Any death that is sudden of unknown cause occurring in England and Wales (Scotland has a different system) will be referred to the local coroner. A coroner is a judicial officer, appointed to a specific territorial district having responsibility for investigating those deaths that are sudden of unknown cause (as well as those that are violent or unnatural or occur in prison). The investigation that he/she initiates may take a number of different forms but is likely to include discussions with and questions asked of the family, the local GP as well as those who were present when the death occurred and any doctor or nurse who may have tried to revive him/her. The investigation process will probably then include a post-mortem examination that will be made by a pathologist. He/she will seek to find a medical reason or explanation for the sudden death. This examination may entail a detailed examination of tissue taken from the body and specimens of blood and urine. The heart may also be carefully examined by a specialist to see if there is any obvious abnormality which may disrupt its proper function.
This whole investigative process may take some time and the coroner will probably decide that the best way forward is for an Inquest to be conducted. This will give the necessary time and opportunity to those carrying through to complete their investigations. An Inquest need not necessarily delay any funeral arrangements.
When the investigations are complete, the coroner will hold the Inquest (a public hearing) when those who can give information about the death will provide evidence. When all the evidence has been received, the Inquest will be concluded by the coroner reaching a decision as to how the death came about (i.e., the medical cause of death as well as the circumstances directly leading to it). This will all be recorded in a document ending with a conclusion or verdict. The coroner will then complete the death registration with the local registrar of deaths.
The role of the coroner’s officer: The coroner is supported by investigating staff, called coroners’ officers. They are either police employees or civilian staff trained to carry through the directions of the coroner. They will generally be responsible for taking the cases forward and be the person that the family should usually contact to ask questions and discuss the progress of a particular investigation. As necessary, they will keep the coroner informed and take their direction from him/her.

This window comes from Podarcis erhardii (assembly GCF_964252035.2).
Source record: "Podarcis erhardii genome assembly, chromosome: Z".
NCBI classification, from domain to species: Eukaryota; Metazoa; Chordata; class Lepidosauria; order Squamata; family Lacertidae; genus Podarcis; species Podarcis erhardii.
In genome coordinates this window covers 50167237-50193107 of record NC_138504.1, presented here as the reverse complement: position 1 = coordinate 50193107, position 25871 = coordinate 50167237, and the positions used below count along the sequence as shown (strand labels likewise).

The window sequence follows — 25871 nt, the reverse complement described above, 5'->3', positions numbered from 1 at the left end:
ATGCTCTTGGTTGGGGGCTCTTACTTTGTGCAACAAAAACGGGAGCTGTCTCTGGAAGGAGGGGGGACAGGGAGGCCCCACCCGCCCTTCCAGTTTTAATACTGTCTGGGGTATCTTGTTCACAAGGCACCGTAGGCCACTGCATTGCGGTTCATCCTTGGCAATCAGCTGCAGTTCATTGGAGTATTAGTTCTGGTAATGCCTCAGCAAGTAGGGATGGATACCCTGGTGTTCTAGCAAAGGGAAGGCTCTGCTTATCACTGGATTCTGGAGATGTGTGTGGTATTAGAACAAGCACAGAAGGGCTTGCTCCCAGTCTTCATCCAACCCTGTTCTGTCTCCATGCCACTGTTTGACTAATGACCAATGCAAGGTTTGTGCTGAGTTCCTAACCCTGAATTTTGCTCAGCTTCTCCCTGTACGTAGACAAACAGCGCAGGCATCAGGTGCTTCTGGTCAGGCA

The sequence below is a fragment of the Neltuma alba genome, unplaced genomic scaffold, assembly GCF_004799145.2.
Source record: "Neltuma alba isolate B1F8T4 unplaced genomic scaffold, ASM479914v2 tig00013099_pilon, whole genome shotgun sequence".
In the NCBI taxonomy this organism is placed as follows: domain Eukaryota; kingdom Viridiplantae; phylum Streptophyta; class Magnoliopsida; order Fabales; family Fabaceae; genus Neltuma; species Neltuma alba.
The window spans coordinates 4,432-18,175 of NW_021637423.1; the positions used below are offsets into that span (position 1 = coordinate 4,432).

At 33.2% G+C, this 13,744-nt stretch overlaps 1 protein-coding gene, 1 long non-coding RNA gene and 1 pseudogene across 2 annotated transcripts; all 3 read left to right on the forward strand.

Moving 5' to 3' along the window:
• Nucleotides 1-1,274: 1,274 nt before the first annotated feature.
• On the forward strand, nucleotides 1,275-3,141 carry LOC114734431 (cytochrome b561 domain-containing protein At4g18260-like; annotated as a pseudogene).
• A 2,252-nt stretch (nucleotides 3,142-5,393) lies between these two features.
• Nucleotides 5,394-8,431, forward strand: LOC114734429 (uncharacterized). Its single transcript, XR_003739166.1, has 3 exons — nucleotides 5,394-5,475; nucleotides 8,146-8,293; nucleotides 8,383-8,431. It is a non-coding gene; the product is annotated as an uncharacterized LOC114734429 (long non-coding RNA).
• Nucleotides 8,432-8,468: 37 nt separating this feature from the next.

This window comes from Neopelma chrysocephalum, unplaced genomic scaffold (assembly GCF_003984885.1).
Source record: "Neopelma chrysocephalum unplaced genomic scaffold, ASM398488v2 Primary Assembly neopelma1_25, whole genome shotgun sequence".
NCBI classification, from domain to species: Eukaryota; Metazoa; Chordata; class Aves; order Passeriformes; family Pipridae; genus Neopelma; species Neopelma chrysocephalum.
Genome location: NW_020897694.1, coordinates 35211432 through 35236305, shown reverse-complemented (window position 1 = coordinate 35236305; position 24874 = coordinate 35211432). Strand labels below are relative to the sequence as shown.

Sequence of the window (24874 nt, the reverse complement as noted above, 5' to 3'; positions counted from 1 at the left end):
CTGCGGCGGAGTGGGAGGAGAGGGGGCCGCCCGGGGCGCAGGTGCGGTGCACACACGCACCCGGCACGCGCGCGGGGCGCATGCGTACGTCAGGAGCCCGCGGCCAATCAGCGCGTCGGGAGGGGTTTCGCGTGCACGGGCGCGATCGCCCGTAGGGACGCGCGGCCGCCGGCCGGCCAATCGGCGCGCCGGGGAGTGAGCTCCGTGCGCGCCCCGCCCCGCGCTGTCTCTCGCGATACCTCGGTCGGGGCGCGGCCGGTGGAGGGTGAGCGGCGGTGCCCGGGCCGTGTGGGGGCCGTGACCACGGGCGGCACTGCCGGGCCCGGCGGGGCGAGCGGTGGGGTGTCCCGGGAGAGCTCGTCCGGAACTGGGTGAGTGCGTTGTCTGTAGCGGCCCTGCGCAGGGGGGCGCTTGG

The verdicts and a brief explanation of when/how each might be used in regard to young sudden cardiac death: At the Inquest, the coroner will reach a verdict in accordance with the evidence before him/her. If the evidence shows that the death arose from a naturally occurring disease process (even though it may have been one that was unknown about during life) the conclusion will probably be that the person died from “Natural Causes”. If there was an unnatural element, as may be the case of (for example) a person who had a heart attack while swimming, then the verdict may be one of “Accident”; which might also be given if the person had been using or experimenting with drink or drugs. An “Open” verdict may be given when the evidence does not demonstrate how the death came about and/or the intention of the deceased person is in doubt. A verdict of “Unascertained” may be returned if the medical cause of death cannot be found following the postmortem examination.
Where a narrative verdict fits in: Sometimes, the coroner may decide that, instead of the suggested “short form” verdicts (e.g. “Natural Causes”, etc) he/she will use alternative wording that, on the evidence before him/her, he believes better explains the way in which the death occurred. This is called a “Narrative Verdict.”